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Structure, Properties, and Nomenclature of Carboxylic Acids

Acidity and Basicity of Carboxylic Acids

Carboxylic acids (pKa values: 3-6) are much stronger acids than alcohols (pKa values: 15-17), aldehydes and ketones (pKa values: 14-20). Therefore, their reaction with bases, such as NaOH and NaHCO3, yields the corresponding carboxylate salt (RCO2M+). Carboxylic acids that contain more than six carbon atoms are only barely water-soluble, while all alkali carboxylates, as expected, are quite water-soluble.

Reaction between carboxylic acids and bases.

Similar to other Brønsted acids, carboxylic acids partially dissociate in aqueous solution, yielding both H3O+ and the corresponding carboxylate anion (RCO2). The extent of dissociation - that is, the portion of carboxylic acid molecules that have dissociated - is described by the acidity constant Ka, or its negative decadic logarithm, the pKa value.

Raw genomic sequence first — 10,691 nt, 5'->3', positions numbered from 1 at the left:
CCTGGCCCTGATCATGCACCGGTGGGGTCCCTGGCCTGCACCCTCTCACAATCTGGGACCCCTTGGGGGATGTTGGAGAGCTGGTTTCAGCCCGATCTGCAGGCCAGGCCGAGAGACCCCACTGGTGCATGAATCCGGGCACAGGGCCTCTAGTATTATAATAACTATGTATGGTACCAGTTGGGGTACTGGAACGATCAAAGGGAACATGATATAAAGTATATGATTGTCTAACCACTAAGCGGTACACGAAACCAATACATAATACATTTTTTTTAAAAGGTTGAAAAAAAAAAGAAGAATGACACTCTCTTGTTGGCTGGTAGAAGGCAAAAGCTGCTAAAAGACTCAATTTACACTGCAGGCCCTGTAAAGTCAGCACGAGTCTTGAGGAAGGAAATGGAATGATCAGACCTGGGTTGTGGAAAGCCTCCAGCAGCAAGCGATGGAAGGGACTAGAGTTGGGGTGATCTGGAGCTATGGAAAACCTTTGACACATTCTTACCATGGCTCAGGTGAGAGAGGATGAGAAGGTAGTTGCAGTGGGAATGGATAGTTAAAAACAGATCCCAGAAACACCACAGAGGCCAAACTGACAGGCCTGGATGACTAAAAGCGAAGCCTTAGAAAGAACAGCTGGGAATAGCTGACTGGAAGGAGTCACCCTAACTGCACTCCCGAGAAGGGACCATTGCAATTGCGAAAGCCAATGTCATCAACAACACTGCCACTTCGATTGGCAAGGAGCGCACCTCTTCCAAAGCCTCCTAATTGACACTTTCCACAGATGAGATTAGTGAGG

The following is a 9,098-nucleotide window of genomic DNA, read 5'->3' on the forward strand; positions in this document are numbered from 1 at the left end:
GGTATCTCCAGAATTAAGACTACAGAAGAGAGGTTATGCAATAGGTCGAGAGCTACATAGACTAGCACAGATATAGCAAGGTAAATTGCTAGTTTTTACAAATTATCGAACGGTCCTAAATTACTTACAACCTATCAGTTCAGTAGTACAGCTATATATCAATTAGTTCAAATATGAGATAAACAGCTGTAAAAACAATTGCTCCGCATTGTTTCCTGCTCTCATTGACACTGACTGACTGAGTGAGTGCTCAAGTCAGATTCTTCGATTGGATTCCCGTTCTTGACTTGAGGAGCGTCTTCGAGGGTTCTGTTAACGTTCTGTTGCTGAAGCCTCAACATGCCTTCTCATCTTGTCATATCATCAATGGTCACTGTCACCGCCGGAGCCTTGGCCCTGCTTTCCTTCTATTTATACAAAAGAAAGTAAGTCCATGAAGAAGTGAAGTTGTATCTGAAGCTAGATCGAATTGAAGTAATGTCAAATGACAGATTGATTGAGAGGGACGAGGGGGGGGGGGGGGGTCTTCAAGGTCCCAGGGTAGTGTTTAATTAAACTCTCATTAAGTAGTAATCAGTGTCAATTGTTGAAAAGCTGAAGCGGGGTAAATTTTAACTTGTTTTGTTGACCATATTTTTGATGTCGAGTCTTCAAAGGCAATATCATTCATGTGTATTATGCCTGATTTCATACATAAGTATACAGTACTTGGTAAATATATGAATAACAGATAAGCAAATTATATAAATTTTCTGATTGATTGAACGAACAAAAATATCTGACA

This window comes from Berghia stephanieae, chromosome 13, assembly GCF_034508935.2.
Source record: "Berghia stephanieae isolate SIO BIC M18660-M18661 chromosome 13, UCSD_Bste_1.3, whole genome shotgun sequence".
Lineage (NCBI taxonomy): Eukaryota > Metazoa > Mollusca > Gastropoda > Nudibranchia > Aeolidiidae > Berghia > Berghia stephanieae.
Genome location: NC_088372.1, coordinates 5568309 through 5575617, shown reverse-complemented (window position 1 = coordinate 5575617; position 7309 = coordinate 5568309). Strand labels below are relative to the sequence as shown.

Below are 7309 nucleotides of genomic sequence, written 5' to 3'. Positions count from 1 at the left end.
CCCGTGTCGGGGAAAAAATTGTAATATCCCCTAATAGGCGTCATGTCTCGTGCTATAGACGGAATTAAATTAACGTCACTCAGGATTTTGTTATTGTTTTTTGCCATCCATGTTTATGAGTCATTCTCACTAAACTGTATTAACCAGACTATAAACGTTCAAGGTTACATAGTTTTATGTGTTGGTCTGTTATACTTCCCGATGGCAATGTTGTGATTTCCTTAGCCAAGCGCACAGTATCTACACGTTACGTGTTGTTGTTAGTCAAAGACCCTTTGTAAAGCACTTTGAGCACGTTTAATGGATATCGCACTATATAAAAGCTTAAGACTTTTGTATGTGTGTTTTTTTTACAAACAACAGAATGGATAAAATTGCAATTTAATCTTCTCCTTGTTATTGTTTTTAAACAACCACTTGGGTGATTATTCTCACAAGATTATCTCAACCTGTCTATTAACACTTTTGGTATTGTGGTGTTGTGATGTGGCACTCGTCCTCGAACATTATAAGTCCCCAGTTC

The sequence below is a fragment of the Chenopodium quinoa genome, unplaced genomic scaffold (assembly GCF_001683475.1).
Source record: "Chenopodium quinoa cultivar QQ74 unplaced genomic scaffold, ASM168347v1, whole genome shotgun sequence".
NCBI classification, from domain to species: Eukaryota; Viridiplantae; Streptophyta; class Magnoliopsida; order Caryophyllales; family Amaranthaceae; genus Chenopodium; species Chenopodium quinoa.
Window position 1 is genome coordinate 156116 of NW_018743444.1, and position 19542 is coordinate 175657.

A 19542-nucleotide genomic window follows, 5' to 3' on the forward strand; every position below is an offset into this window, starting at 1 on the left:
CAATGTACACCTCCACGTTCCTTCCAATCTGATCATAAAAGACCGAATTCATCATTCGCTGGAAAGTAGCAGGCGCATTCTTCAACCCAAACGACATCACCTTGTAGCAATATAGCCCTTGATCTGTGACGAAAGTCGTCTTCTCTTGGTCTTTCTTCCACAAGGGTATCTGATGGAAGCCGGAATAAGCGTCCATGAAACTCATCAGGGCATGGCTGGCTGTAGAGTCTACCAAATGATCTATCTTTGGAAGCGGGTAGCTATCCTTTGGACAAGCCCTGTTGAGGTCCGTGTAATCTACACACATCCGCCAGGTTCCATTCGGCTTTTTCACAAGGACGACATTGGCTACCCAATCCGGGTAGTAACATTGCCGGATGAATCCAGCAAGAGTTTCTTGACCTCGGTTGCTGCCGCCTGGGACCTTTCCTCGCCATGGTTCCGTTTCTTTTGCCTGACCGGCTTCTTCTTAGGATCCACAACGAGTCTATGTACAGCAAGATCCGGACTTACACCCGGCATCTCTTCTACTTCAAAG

Reaction of a carboxylic acid with water.

Most carboxylic acids display a Ka value between 10-5 and 10-4 (pKa between 4 and 5). The Ka value of acetic acid, for instance, amounts to 1.76 x 10-5 (pKa = 4.75). A pKa value of 5 means that about 0.1 percent of the carboxylic acid molecules are dissociated in a 0.1 molar aqueous solution. In comparison, the pKa value of the strong acid hydrogen chloride amounts to -7. This is significant, as according to this criteria, in a 0.1 molar aqueous solution virtually 100 percent of the HCl molecules would be dissociated. The Ka value of ethanol amounts to approximately 10-16. Thus, ethanol's acidity is about 1011 times lower than that of acetic acid.

Comparison of the acidities of ethanol, acetic acid, and hydrogen chloride.

Carboxylic acids are more acidic than alcohols, since the carboxylate ion's negative charge is resonance-stabilized, while the alcoholate ion's charge basically remains unstabilized.

Reaction of ethanol with water.
Reaction of acetic acid with water.

Exercise: Acidity and Basicity of Carboxylic Acids

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